Don Brewer's pride and joy is The Chart. It stands on the wall of his office here, plotting how in the space of 109 days last year, John Delaney rose from from 3 per cent in the polls to be elected the first Republican mayor of Jacksonville since the Reconstruction era after the Civil War.
True, Mr Delaney had a little help: a split Democratic field, the city's capture of a brand new NFL franchise, the Jacksonville Jaguars, in which he was largely instrumental - and of course the enthusiasm and zeal of Mr Brewer, a local party chairman whose sheer love of the game of politics bubbles in every word he utters.
Not of course that Mr Delaney's stunning victory of 1995 has much direct bearing on the pre-ordained victory of Bob Dole on Tuesday in Florida when, barring an astounding reversal, he will scoop up the 98 delegates at stake in the presidential primary. At the present pace - and especially after Mr Dole won all 93 delegates in New York on Thursday - "Super Tuesday" is turning into "Superfluous Tuesday", just another step in his progress towards coronation at the party convention in San Diego this August.
Lamar Alexander had made a big push here, but the former Tennessee Governor pulled out this week and threw his support behind Mr Dole. Steve Forbes's flat-tax message may stir some excitement in Florida's retiree community, and Pat Buchanan will doubtless pick up votes among born-again Christians and sundry right-wingers in these northern parts of Florida, rooted in old Dixie.
Indeed, Mr Buchanan's operation in Jacksonville last month provided one of the more bizarre incidents so far of Election '96, when it was revealed that his volunteer local organiser, Susan Lamb, was a follower of David Duke, Ku Klux Klansman, white supremacist and erstwhile candidate for Governor of Louisiana.
Television crews and reporters descended on Republican headquarters here to search for incriminating racist literature. The hunt was in vain, the organiser was sacked. But the embarrassment for Jacksonville Republicans was real: "Obviously we can't do background checks on everyone who offers to help a candidate," said Mr Brewer. "But this perception of Mr Buchanan will hurt our party. The real question is why people like Ms Lamb are attracted to him."
So Mr Dole it is, the man with the machine but no message - managing none the less to find a little something for everyone in this rootless state. Up here his conservatism and military record plays well. The senior citizens in their retirement communities see one of their own in a man of 72, while down south his fulminations against Fidel Castro please the Cuban-Americans in Miami. "In Florida especially," said Matt Corrigan, political scientist at North Florida University here, "momentum is everything, and right now Dole has it. I expect him to get 40 to 50 per cent."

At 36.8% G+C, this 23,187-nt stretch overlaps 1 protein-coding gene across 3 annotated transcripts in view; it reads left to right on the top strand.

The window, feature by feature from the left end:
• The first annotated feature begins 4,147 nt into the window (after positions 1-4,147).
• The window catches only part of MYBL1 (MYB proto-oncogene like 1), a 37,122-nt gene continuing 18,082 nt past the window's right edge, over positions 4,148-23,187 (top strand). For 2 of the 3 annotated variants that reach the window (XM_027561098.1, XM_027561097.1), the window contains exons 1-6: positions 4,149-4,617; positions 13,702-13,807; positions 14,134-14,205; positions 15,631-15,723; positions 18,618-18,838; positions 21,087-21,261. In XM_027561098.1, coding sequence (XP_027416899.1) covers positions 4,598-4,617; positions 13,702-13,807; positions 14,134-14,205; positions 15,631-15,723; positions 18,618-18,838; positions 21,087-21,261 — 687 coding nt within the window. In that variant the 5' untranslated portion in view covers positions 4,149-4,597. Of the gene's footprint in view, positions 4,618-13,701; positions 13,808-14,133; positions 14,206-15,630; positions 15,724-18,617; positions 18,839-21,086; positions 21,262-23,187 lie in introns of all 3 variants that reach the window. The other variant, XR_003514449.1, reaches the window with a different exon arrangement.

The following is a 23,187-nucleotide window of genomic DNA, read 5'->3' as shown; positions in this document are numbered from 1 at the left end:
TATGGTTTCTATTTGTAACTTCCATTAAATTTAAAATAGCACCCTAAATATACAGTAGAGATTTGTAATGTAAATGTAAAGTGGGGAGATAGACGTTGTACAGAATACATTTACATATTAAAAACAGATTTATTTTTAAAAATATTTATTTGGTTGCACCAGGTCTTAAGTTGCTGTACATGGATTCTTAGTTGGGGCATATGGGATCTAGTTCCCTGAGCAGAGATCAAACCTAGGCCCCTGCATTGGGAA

But will that momentum last until November? In Florida, as across the country, thoughts are already turning to the general election. "It's time to put this thing to bed," Mr Dole told his New York victory party by satellite from a campaign stop in Tampa Bay/St Petersburg on Thursday evening. "If the others want to stay in, they should focus on Bill Clinton, not me. Let's move on to the big job, of restoring conservative leadership to the White House." Which leads us back to Mayor John Delaney.
His election last May was yet more proof of the change that is redrawing the US socio-political map - the secular shift of the South from Democrats to Republicans. Florida is one of the last hold-outs. The Republicans have a majority of the state senate and, Mr Brewer says, will capture its House of Representatives this autumn. But one of its senators is still a Democrat, and a brilliant 1994 campaign enabled Lawton Chiles to hang on as Governor.
This is the wave that Mr Dole must ride to win the White House. "The trouble is there's no enthusiasm for him," noted Mr Corrigan. "You can't establish a base here because the base is always moving." Florida, so much of it a glistening, transient Anywhere USA "is a restless place, always channel-surfing politically and socially." And therein lies Mr Clinton's opportunity.
Although Florida has voted Republican in every presidential election since 1980, Mr Chiles' win has Democrats this year hoping. All the more vital therefore for Republicans to consolidate their gains in the north of the state. But despite The Chart, Mr Brewer is a worried man.
Part stems from the sheer lack of excitement Mr Dole arouses, part from a failure to adjust after the conquest of Congress in 1994. "Our advance is not irreversible," Mr Brewer warned. "We still haven't learnt how to be a majority."
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